The office of United States Attorney Barbara L. McQuade announced Ronald Zajac, general counsel of Detroit’s two pension funds, and Paul Stewart, former trustee of Detroit’s police and fire retirement system are charged with taking part in bribery and kickbacks totaling more than $200 million. Zajac and Stewart were added as defendants in a superseding indictment that had already charged former city Treasurer Jeffrey Beasley and investment sponsor Roy Dixon with the bribery and kickback conspiracy.
According to the 13-count indictment, between January 2006 and April 2009, Zajac and Stewart conspired with others to defraud current and retired Detroit city employees. Stewart is said to have accepted thousands of dollars in cash, trips, entertainment and other items of value from those seeking investments from the police and fire retirement system. Zajac is said to have solicited and collected cash from those having business before the boards of trustees of the city pension funds.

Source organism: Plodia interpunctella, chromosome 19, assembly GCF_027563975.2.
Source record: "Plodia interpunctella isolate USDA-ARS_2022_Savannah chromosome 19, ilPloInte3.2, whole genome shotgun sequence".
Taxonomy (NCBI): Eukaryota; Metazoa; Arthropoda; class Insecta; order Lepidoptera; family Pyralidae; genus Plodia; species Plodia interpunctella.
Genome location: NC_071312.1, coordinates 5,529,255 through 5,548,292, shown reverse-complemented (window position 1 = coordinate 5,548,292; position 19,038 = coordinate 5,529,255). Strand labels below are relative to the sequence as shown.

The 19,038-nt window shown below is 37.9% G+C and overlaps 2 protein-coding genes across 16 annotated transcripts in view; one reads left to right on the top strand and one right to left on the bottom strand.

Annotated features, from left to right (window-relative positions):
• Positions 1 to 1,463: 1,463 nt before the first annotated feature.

Also during the conspiracy, Zajac sought to curry favor with Beasley and former Mayor Kilpatrick by raising more than $70,000 for the Kilpatrick Civic Fund. Zajac directed and forced people having business before the pension funds to spend thousands of dollars to entertain trustees of both pension funds. Zajac forced one trustee to pay more than $10,000 for limousines for trustees during a trip to New York City.
Soon after giving Beasley, Stewart, and a third trustee thousands of dollars in cash at their “birthday parties,” the trustees voted to give Zajac a substantial raise as General Counsel of the two pension funds. As a result of the raise, Zajac was receiving over $400,000 in compensation per year from the pension funds.
Zajac served as the general counsel of Detroit’s two pension funds, the General Retirement System and the Police and Fire Retirement System, from 1982 through 2012. In November 2012, the Board of Trustees of the Police and Fire Retirement System terminated Zajac as general counsel. He still serves as the General Counsel of the General Retirement System.
Stewart was a City of Detroit police officer for more than 30 years and served as a trustee of the Police and Fire Retirement System from 2004 to 2011. Stewart also served as the vice president of the Detroit Police Officers Association, the union that represents most of Detroit’s police force.If convicted, both Zajac and Stewart could face up to 20 years in prison and fines of up to $250,000.